Mary started by saying, “Our precious heavenly Father, we know you are the creator of all things. We know you love us because you sent your Son to save our son and us from sin. We know this because of the good news written in the Gospels. We know that all our troubles can be put into a basket at your feet, and you will take care of us. We know you are the great physician and healer. We ask you now to heal Edward. Ease his discomfort. Encourage him through this time. Bless him and make him well again. In Jesus’s name, we pray, Amen.”
Jesus the great physician
When Mary opened her eyes, she could see that Edward’s hands were folded, and he was praying his own prayer. He said, “And God bless mama too, Amen.”
The young man could hardly say anything, but he did say, “I love you, mama,” and closed his eyes, still resting his head on his mother’s lap. With his eyes still closed, he asked, “Please tell me the story about when grandma first came to Michigan again.”
A mother and child praying
This tale had been told many times before. Once when Mary’s grandma told it to Mary’s mother, once when Mary’s mother said it to her, and more than once, Mary had told this story to Edward.
Mary remembered the stories from her childhood very well, and she was able to give a detailed account of each incident in her grandmother’s experiences. She told Edward about her conversations with her grandma, and he pretended to be right there with them.
One day when Mary was spending time with her 81-year-old grandma, Mary asked her, “What was it like when you first came to Michigan?”
Her grandma thought for a moment, then smiled and said this, “My family first came to Michigan on a soldier’s pension promise. The U.S. government promised free land in Michigan to any veteran of the Revolutionary War, although they did not expect many to claim it, my father did. He grew into manhood while in the war at the age of 18 as a captain of a rifle company. He served at the place that was his home until pioneer fever sprung up in him. After the war, he had some money saved, and he bought a small farm100 miles away in west Pennsylvania.”
A pioneer family
Grandma told Mary she was only about three years old when her family left their home and moved to Michigan. “My father, I called him Papa, was took-down with the pioneer fever again, and in 1841 he got an itching to move to someplace new. So, he sold his farm and loaded all he possessed into his lumber wagon along with a few chickens, two piglets, one wife, and five children. With a good team of horses pulling the wagon and two cows in tow, he headed towards the frontier of Michigan.”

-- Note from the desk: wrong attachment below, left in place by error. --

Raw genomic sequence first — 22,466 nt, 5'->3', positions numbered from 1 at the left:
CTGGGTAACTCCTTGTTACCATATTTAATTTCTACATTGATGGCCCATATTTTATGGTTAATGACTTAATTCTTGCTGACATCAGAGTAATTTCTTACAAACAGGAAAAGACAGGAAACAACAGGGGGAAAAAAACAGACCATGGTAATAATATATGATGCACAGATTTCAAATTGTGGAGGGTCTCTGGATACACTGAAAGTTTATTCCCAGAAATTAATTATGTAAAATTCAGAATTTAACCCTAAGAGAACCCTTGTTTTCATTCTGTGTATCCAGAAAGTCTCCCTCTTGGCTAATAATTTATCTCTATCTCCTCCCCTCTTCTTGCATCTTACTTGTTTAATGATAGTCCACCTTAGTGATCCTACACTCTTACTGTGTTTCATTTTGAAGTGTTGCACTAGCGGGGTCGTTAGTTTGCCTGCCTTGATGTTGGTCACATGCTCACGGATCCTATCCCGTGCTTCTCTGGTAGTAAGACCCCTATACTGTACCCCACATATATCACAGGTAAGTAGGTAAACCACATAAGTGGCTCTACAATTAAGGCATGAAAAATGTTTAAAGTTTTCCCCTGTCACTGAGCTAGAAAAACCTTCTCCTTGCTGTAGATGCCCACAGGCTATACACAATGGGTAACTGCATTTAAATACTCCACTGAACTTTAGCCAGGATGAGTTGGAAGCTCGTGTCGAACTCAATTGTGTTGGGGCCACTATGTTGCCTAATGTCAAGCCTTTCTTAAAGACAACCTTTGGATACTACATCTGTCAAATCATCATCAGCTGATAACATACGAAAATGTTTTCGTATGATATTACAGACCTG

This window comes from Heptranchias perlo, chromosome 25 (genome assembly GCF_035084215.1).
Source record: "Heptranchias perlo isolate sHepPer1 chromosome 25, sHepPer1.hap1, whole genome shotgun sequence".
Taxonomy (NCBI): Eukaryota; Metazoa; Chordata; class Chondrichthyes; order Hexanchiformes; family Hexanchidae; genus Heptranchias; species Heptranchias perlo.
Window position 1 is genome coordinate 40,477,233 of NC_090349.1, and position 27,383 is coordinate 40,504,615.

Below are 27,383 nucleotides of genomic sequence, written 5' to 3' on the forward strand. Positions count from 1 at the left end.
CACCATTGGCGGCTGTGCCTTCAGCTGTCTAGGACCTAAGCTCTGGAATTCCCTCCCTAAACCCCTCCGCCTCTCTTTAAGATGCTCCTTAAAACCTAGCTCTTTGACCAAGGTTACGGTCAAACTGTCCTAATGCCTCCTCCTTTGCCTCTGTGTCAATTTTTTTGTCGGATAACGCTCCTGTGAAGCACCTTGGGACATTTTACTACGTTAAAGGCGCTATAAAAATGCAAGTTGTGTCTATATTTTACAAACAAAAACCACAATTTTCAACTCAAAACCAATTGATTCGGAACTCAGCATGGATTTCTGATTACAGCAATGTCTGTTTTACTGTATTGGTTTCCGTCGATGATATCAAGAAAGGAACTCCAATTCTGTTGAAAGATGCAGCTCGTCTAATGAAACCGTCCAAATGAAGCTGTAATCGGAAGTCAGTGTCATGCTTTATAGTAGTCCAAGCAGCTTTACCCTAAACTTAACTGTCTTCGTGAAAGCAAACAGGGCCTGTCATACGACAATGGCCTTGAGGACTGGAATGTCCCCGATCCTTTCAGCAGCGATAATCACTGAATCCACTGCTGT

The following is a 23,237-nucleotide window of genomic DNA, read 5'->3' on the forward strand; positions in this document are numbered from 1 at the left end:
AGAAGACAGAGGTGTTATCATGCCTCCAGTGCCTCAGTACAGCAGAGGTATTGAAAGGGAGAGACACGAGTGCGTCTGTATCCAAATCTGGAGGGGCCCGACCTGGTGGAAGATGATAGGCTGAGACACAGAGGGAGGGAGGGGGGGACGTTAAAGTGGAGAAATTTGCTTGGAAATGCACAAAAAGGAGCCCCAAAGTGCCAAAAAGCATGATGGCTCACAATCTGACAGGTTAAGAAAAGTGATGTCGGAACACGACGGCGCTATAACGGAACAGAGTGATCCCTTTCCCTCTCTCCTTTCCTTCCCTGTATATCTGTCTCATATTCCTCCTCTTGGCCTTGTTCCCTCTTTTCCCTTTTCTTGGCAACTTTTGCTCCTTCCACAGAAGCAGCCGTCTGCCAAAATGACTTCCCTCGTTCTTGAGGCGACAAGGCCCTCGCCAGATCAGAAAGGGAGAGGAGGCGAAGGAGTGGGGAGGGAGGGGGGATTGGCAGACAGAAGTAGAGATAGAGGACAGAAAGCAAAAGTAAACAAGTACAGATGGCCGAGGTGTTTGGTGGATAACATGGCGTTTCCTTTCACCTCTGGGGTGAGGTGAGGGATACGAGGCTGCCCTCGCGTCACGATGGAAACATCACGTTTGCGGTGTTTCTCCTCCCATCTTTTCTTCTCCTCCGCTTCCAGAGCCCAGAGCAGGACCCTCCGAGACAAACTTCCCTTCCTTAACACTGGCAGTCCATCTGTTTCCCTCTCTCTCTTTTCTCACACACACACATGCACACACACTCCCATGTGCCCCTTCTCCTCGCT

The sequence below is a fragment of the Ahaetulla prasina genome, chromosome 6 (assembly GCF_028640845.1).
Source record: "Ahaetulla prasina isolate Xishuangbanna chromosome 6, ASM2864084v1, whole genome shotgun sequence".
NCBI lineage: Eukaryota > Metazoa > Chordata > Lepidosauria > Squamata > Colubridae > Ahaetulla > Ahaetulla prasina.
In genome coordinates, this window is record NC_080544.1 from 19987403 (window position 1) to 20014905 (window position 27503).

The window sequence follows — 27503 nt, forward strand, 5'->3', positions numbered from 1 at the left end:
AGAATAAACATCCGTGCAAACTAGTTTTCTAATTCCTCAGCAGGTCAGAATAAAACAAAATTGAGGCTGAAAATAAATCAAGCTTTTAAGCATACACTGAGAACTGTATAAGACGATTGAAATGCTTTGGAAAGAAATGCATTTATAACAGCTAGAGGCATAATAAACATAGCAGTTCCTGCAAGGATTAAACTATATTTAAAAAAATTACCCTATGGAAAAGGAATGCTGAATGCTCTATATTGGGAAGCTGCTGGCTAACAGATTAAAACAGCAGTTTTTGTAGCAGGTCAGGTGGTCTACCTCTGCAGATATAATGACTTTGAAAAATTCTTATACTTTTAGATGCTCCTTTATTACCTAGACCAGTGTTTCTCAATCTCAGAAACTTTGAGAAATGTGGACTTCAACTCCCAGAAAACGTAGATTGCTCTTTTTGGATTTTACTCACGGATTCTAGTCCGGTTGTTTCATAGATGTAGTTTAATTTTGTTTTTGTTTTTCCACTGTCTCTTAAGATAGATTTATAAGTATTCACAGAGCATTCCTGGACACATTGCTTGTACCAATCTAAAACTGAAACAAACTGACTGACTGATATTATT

Grandma went on to say, “I don’t remember how old I was at the time, but I had not started school lessons yet so, I was younger than five years old.” When she paused, you could see a spark of joy in her eyes as the older lady remembered, the younger one.
Then she chuckled, “I rode in the wagon sitting in my chair on top of everything else. When a wheel fell off while going over a big dead log, the chair was tossed off the load with me still in it. Everything in the wagon spilled out all over me.”
She told how her father was more scared than she was, and it was the first and only time she saw him cry tears of fear. From then on, her father kept her by his side on the wagon seat during the day, and she was put to sleep at his feet each night.
Like many other pioneer families, they were looking to clear good farmland of the stumps left by the lumbermen that had cut down the trees a few years before. Michigan was a dense forest of Basswood, White Pine, and Black Walnut trees, sometimes four feet in diameter. Using only a hand ax, the trees that still stood were cut and burned to clear the land for the plow.
Plowing with Oxen
Grandma explained that “Burning up these great trees would sometimes take two weeks or longer if the logs were green wood.”
She went on to say that her father oversaw the ashery, and he collected the ashes of the trees after they were burned. The ashes were used to make Saleratus, and it was sold as a replacement for baking powder for 10 to 12 cents/bushel. The ashes contained a natural form of sodium bicarbonate that made baked goods like biscuits rise.
You could see the sadness in grandma’s eyes as she said, “These great monarchs of the forest were felled to make a place to sow the wheat, flax, and potatoes for the family’s survival. How we would like to see them growing still today.”
The forest before trees fell
She went on telling how her father cleared a few acres, and the soil was made tillable for farming. It gave the family a small living, but they still relied on the forest all around them for fish and game. Grandma explained, “Papa used the logs from the trees he cut down to build a small cabin in the middle of the cleared land, and he made a lean-to for the animals.”
A lean-to for the animals
Great monarchs of the forest